14. How long has the longest-tenured employee worked here?
  15. What's your staff turnover rate, and what are you doing to reduce it?
  16. What makes people stay at this company?
  17. How many people work in this office/department?
  18. Where do you think the company is heading in the next five years?

7 questions to ask about the team

Ultimately, the most important thing is the team you work with day in and day out. A good question gives you something that you can't get from a job description, personal perspective into the team, and whether it might be right for you.

  1. What are the backgrounds of the people on your team?
  2. Can you tell me about the team and their manager?
  3. What are the founders' backgrounds?
  4. What are the most significant opportunities facing the team right now?
  5. What tools do the team use?
  6. How many people work on the team?
  7. Can I meet the person I would report to before making my final decision?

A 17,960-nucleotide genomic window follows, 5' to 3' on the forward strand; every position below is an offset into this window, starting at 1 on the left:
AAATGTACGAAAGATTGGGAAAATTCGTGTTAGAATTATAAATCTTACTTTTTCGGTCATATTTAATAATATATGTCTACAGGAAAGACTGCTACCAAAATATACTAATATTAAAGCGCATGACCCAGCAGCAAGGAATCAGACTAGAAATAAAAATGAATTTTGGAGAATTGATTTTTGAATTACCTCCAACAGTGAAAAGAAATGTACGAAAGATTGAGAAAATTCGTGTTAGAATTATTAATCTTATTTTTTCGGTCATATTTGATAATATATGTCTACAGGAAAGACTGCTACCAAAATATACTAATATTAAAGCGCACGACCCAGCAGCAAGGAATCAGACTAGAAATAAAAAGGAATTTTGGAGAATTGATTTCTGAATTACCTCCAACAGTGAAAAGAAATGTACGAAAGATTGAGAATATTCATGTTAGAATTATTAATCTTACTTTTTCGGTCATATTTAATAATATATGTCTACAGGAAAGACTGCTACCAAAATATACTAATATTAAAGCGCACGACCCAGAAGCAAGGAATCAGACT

20 questions to ask about company culture

Beyond the team you're working with, the company culture has the most prominent part to play in how much you enjoy the job. Each question shows what the company values and how they treat their staff.

  1. Can you tell me a bit more about the work culture?
  2. What are this company's core values?
  3. How is the feedback process structured?
  4. How are these values reflected in company processes and policy?
  5. How would you describe the company's values and culture?
  6. What kind of people, who are otherwise successful, don't work out here?
  7. What is the general level of socializing?
  8. What is the company's management style?
  9. How do different departments work together?
  10. How do you respond to staff conflicts?
  11. Do team members have structured 1-on-1s?
  12. Does the company have social events?
  13. What is the policy on remote work?